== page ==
Updated: November 27, 2020 3:04:24 pm
A jewellery shop in Kerala is perhaps the last place one would expect to find Diego Maradona. But for several years, he has been the shop’s ubiquitous face. He even visited the state to inaugurate a branch of the jewellery chain in the football-crazy northern Kerala city of Kannur in 2012. Thousands flocked to catch a glimpse of him, so that they could brag that they have seen Maradona in flesh and blood.
When he died on Wednesday, the state declared two days of mourning. From the chief minister to celebrities and sportsmen, everyone was busy rattling out their best memory of Maradona.
As if he is one of their own. As if they owed him something. A debt of gratitude for the football he played? Or just pure, spontaneous love?
It’s the transcendental charisma of Maradona — to be deified, mourned and loved in a part of the world so different from his own Buenos Aires or Naples.
It’s the emotional resonance Maradona always struck with people —the power to move even his sworn enemies or cast a spell over his fiercest critics. A people’s champion, he remained till his last breath.
Nothing symbolises his charisma more than the support he coaxed from the Naples crowd in the 1990 World Cup semifinal against hosts Italy. Until that juncture, Italy’s stroll through the World Cup had taken place in front of overwhelming home support, but the Argentina match took place in a muted, almost respectful atmosphere.
When Argentina won on penalty kicks, a large chunk of the 80,000 crowd were said to be secretly happy that it was Maradona’s team that had qualified for the final.
A few months before the World Cup, he had made an evocative speech in Naples, home of his then club Napoli, reminding the fans that the mainstream Italian society had always ignored them, and hence they were not obliged to cheer for the country. It’s hard to imagine too many other figures in world football with the guts to take such a bold step, much less pull it off.
Three years later, when he was playing a World Cup qualifier in Sydney, the 45,000-odd were all cheering for Maradona, so much so that the crashing of Australia’s dream was ringed in with thunderous applause. “The whole of Australia really got behind football for one of the first times because of the interest in Diego Maradona,” remembered former striker Graham Arnold in an interview to socceroos.com.au.
Years later, he landed in South Africa and won them over with his words.
Maradona lavished praise on everything from South African fans to the organising committee to the city of Pretoria. He cast himself as a defender of the host nation against those who doubted whether it could organise a competition like the World Cup. “Today South Africa answers the sceptics, ‘yes, it can!’” he said during an event. Between training sessions, he squeezed in time to visit slums and promote football. He was left in tears when he visited a disadvantaged school in Pretoria. “I have received many welcomes in my football career across the world, but the warmth you have shown me will make me not to forget this day in my lifetime. With each kiss and every hug, I felt I had a friend,” he later said.
The inherent compassion drove him to Mexico to manage a second-division club, Dorados de Sinaloa, in 2018, based out of the drug-dragged city of Culiacán. He made it his home, and later recollected his stay with fondness. “They said I only came here for a holiday. No, I came to get us promoted. But my footballing commitment here is not only about the ball. It’s about people who are in need, who’ve also lost many things,” he told the press.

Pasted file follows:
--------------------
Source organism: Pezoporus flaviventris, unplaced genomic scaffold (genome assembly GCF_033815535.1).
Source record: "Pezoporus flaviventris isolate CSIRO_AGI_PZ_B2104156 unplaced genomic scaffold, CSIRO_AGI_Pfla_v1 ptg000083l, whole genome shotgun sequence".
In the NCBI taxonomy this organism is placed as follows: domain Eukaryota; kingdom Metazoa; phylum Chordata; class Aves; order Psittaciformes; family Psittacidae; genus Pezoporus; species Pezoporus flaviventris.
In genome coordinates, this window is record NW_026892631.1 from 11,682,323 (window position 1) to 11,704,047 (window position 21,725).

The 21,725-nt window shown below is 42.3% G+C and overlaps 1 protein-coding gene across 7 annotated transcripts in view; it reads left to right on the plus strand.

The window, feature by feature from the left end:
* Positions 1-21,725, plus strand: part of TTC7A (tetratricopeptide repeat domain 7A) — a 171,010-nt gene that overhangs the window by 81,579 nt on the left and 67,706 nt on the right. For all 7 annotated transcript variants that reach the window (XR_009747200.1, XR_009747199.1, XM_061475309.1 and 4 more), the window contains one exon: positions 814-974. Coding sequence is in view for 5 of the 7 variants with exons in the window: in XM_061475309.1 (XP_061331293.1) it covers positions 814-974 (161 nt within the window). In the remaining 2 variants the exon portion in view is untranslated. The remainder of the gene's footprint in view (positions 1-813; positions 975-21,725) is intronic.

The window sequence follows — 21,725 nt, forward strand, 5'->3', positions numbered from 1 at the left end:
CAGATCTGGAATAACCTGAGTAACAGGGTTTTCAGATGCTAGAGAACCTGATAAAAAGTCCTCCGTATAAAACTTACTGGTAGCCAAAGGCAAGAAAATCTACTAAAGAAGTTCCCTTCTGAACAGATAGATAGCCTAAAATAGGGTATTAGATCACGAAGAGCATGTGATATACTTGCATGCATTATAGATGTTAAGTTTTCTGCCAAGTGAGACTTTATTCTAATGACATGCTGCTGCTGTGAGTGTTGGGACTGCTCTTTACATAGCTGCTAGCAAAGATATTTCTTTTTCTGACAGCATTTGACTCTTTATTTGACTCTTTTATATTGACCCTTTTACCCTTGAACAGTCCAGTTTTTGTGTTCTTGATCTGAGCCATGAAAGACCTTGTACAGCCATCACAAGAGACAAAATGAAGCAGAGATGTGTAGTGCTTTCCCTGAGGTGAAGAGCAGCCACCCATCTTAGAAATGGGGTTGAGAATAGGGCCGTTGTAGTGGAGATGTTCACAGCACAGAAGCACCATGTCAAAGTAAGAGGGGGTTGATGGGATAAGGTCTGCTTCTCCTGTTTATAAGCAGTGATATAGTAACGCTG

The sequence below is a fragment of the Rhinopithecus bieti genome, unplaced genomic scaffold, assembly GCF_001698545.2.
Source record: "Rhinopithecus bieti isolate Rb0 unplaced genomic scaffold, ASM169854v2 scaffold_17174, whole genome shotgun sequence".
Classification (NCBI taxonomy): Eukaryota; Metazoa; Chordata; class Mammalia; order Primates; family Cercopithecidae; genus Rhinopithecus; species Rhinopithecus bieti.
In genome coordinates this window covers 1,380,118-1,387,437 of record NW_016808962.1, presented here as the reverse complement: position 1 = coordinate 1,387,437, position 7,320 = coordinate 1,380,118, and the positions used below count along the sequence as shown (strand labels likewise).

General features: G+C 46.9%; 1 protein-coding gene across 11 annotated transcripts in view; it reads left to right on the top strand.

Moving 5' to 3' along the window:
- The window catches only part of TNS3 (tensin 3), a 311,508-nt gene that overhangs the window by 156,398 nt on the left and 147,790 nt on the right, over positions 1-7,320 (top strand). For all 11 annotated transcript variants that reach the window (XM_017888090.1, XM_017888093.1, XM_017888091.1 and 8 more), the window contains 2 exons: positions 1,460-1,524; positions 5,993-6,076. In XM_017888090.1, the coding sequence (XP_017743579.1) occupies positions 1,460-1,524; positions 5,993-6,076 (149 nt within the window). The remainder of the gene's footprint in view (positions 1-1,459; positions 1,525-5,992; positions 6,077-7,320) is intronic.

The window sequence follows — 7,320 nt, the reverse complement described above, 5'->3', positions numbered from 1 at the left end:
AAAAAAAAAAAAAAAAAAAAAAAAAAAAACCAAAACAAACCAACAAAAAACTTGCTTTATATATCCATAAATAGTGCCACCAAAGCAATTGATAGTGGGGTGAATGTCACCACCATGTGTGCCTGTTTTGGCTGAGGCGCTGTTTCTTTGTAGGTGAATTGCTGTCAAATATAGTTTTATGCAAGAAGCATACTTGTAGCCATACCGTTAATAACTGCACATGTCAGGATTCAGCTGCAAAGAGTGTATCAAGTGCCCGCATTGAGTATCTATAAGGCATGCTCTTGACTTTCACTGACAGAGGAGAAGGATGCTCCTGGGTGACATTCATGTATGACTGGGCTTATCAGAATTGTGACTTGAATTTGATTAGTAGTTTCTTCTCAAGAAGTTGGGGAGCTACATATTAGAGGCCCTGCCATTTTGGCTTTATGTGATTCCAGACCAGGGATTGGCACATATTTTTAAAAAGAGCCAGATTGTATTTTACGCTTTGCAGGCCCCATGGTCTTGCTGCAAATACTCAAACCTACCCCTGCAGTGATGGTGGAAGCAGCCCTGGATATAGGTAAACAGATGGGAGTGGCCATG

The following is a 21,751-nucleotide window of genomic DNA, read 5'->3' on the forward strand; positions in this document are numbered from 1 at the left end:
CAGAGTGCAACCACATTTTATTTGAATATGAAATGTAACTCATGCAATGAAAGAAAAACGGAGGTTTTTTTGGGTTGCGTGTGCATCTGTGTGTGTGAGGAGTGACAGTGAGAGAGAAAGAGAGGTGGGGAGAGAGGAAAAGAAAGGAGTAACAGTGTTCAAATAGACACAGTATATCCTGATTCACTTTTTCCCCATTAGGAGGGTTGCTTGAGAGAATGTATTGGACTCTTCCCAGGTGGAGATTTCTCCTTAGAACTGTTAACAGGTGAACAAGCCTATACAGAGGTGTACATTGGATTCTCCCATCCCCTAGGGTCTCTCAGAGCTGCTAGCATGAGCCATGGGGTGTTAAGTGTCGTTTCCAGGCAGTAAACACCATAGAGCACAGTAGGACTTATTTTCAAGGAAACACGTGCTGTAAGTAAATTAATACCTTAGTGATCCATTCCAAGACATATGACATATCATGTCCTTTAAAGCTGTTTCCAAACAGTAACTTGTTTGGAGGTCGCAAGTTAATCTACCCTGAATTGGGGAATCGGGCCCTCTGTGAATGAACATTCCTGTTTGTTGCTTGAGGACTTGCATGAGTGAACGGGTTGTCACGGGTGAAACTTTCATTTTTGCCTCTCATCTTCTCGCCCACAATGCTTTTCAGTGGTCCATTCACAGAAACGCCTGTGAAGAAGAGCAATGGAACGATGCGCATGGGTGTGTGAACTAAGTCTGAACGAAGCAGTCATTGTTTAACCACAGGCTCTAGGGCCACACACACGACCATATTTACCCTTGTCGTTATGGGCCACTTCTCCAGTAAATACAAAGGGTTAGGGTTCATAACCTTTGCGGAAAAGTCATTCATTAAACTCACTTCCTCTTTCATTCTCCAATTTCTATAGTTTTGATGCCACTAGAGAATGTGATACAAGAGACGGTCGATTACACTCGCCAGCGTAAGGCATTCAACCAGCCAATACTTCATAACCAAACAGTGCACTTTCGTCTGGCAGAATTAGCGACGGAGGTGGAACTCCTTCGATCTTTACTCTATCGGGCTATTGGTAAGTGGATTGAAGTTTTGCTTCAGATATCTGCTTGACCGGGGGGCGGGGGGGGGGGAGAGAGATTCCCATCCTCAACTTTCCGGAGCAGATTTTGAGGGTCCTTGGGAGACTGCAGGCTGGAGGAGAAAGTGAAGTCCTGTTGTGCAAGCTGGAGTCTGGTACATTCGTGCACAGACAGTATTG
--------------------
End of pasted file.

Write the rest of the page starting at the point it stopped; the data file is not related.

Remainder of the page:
He departed as a hero, like he was to Naples, Argentina, South Africa, Mexico and well, Kerala. An unusual geographic circuit, bound by the magnetic force Maradona was.
He counted among his vast canvas of friends the powerful and mighty, the religious and communists, premiers and dons, the dark and the deluded, writers and thinkers. He wore Fidel Castro on his calf and Ernesto Che Guevara on his bicep, he endorsed the politics of Eva Morales and Hugo Chavez, dined with the dreaded Giulianos of Naples mafioso and had friends in the Camorra. He inspired Peruvian novelist and Nobel Laureate Mario Vargas Llosa to scribble beautiful essays on him. “He was one of those living deities that men created to be able to worship in them. To admire such a champion is to admire poetry, abstract art, without any rational content”, he once wrote.
Maradona met two Popes. After meeting the first, Pope John Paul II, he told the press: “I was in the Vatican and I saw all these golden ceilings and afterwards I heard the Pope say the Church was worried about the welfare of poor kids. Sell your ceiling then, amigo, do something!”
To the next, the Argentine Pope Francis, he expressed gratitude for his reconversion to the Catholic faith in 2016. Maradona travelled to Rome several times to take part in several benefit games called ‘Matches for Peace’ whose proceeds went to a papal charity for education in developing countries and for victims of the 2016 earthquake in central Italy. At the same time, he defended Gaza, even saying: “In my heart, I’m Palestinian.” There were rumours that he would coach their football team.
It’s this gift of personal affinity that one could strike with Maradona that distinguished him from other footballing giants. Whereas Maradona is not alone in footballing genius — the debate whether he was the best or not will rage on for ages — he was alone in the personal resonance he struck with the masses. Be it in Pretoria or Palestine, Naples or Kannur, Mexico or Buenos Aires, Sydney or Riyadh. He was the hero they loved, and a hero that seemed to love them back.
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